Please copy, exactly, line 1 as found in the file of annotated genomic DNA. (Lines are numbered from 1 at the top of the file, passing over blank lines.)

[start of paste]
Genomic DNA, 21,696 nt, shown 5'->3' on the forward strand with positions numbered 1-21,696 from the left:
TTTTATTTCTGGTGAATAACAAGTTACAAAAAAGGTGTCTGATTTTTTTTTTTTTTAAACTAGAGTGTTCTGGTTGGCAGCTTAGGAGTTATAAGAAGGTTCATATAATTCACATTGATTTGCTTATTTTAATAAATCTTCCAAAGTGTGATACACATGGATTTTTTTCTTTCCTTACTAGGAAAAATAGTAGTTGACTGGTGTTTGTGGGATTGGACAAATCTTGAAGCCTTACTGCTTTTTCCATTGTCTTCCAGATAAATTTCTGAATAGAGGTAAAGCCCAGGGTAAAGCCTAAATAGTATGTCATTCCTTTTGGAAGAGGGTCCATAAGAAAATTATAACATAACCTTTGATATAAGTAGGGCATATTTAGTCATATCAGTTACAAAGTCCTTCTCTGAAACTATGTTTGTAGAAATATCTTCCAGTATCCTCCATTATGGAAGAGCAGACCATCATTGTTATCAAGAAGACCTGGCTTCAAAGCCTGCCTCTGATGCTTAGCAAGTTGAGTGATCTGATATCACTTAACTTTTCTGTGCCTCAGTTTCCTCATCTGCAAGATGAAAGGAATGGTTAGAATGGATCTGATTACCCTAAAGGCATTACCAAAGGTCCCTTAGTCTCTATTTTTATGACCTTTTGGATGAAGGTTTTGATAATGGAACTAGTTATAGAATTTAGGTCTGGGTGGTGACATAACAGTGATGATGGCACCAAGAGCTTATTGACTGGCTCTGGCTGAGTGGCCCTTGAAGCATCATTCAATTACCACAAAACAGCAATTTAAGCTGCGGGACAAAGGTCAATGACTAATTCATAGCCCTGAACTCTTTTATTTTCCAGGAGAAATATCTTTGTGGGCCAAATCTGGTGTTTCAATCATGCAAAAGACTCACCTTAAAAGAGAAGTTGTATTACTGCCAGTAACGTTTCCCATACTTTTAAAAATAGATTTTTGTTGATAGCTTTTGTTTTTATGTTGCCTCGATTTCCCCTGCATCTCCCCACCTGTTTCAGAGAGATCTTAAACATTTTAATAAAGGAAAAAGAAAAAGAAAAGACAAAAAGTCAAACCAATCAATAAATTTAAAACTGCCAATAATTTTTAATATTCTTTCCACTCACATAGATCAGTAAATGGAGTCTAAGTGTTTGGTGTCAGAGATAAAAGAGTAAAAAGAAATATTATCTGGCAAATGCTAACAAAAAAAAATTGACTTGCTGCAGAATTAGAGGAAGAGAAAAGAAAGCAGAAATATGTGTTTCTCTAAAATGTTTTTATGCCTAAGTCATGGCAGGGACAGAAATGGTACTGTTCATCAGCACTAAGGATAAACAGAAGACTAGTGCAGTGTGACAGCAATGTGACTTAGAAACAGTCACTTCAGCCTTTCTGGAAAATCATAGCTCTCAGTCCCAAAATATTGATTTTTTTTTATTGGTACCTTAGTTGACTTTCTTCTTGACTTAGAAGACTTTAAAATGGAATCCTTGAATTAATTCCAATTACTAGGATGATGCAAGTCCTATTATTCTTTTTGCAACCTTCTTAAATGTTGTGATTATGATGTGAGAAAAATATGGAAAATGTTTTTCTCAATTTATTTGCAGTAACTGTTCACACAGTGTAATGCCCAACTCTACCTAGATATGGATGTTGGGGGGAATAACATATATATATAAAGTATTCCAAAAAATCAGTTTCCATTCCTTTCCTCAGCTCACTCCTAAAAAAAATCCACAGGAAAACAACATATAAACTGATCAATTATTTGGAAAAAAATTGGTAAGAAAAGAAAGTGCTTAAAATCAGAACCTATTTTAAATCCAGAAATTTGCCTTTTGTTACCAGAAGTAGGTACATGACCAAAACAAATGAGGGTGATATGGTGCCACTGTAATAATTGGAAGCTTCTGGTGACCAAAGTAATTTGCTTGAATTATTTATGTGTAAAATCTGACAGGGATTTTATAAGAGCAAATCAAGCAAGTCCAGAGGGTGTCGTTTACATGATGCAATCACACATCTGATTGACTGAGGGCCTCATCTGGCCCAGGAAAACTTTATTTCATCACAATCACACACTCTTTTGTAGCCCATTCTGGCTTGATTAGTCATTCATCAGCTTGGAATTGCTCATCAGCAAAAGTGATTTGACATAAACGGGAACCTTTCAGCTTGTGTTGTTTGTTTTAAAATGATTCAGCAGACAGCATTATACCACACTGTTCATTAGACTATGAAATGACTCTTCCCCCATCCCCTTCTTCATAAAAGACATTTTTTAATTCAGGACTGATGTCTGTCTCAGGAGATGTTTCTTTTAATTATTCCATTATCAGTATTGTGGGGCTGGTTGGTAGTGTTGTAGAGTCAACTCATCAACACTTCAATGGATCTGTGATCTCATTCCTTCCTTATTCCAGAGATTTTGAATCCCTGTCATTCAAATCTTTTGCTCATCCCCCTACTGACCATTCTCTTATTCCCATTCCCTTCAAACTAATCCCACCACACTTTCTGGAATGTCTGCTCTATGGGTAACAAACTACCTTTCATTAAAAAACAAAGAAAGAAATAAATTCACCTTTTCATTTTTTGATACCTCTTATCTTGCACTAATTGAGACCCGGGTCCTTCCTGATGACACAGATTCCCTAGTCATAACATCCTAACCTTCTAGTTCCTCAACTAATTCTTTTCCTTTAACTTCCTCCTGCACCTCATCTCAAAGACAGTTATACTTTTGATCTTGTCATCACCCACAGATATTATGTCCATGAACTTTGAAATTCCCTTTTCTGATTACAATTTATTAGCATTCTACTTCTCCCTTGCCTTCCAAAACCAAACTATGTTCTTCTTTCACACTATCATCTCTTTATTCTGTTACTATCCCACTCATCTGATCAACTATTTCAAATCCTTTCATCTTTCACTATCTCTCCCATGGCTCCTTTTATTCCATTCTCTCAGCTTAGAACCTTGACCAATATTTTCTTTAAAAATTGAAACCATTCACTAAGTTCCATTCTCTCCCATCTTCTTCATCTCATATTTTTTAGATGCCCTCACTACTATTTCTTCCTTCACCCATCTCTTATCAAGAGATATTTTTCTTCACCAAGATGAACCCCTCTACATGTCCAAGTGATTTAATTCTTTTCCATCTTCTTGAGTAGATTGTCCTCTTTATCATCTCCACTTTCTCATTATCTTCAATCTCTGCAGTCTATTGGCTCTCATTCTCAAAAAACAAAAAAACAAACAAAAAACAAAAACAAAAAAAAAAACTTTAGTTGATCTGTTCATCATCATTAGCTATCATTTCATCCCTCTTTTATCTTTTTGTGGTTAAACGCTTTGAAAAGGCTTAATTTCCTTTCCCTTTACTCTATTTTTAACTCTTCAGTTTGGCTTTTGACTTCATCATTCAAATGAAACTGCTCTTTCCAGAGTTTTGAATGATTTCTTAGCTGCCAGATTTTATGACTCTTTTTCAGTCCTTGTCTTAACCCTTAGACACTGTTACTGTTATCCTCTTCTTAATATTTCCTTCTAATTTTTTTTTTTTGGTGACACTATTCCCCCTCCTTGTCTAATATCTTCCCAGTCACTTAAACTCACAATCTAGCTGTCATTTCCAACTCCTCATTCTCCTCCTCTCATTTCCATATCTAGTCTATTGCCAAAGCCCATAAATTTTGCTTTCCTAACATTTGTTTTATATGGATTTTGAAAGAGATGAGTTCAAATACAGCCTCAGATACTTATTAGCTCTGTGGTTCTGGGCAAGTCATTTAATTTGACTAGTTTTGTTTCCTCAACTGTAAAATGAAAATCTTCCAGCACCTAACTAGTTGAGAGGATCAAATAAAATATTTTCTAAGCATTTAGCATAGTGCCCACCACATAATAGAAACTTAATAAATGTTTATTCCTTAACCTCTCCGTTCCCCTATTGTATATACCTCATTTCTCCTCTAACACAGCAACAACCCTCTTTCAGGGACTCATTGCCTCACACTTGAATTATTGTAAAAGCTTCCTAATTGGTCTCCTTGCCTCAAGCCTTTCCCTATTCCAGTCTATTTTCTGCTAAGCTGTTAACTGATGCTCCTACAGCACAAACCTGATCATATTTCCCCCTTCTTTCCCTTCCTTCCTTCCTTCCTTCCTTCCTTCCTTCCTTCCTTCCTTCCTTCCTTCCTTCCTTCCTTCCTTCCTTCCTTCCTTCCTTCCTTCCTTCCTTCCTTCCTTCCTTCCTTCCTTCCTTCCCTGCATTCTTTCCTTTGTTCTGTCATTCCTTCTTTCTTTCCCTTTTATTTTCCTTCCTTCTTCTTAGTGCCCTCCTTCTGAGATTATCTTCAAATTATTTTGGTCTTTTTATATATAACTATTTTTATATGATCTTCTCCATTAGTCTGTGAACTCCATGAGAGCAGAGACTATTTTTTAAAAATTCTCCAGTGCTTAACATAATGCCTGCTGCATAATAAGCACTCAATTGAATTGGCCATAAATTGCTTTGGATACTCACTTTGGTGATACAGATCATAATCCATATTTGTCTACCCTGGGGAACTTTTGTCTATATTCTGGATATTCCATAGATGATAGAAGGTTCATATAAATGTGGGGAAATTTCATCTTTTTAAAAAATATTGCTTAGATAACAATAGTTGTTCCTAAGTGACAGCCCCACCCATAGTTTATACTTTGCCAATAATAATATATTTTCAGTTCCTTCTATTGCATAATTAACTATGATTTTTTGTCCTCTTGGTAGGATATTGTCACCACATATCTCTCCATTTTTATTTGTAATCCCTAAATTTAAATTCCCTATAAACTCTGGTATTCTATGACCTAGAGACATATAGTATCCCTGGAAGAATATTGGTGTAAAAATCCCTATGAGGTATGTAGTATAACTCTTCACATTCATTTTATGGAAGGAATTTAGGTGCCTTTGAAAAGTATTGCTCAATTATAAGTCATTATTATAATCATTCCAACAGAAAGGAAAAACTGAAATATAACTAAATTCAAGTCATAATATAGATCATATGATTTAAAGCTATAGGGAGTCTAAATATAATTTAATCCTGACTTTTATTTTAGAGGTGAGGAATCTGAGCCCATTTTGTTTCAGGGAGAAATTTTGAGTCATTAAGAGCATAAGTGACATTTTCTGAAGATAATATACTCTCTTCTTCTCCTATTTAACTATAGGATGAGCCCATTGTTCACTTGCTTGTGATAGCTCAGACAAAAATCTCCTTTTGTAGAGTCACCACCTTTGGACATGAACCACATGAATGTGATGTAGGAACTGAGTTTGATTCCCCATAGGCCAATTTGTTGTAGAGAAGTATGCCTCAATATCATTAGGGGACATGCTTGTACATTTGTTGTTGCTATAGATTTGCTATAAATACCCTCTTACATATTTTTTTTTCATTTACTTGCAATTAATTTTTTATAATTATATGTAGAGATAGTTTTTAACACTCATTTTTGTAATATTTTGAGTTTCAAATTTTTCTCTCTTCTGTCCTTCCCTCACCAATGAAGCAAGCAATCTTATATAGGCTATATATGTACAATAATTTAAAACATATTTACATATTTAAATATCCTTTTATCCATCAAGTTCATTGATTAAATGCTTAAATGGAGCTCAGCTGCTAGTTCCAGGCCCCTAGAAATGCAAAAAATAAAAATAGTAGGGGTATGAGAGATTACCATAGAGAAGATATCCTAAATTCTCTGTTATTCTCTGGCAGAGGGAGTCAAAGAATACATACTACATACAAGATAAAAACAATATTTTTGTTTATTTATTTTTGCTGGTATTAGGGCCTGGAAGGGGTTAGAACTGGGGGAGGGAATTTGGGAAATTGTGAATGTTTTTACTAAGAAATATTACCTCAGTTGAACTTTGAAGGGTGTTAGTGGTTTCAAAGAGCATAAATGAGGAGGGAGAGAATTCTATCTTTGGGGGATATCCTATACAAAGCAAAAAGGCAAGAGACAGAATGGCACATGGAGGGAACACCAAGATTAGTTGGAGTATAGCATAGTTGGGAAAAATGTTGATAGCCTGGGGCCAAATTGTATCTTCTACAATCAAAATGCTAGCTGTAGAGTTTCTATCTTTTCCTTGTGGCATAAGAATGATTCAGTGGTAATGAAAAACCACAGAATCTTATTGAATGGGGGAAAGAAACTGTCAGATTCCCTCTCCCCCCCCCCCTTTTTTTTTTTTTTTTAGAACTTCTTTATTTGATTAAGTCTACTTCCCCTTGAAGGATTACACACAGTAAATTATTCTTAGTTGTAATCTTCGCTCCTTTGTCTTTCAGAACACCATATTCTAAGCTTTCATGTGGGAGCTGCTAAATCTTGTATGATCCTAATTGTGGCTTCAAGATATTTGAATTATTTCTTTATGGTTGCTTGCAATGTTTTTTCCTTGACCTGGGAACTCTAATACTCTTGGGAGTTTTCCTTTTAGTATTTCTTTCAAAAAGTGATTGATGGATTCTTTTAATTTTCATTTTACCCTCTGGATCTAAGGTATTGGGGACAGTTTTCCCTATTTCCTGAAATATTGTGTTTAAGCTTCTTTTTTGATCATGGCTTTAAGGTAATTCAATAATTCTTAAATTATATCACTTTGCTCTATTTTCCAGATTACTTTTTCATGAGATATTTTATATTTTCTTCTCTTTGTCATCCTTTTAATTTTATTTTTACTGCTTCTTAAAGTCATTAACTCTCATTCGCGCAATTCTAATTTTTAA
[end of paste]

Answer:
Genomic DNA, 21,696 nt, shown 5'->3' on the forward strand with positions numbered 1-21,696 from the left: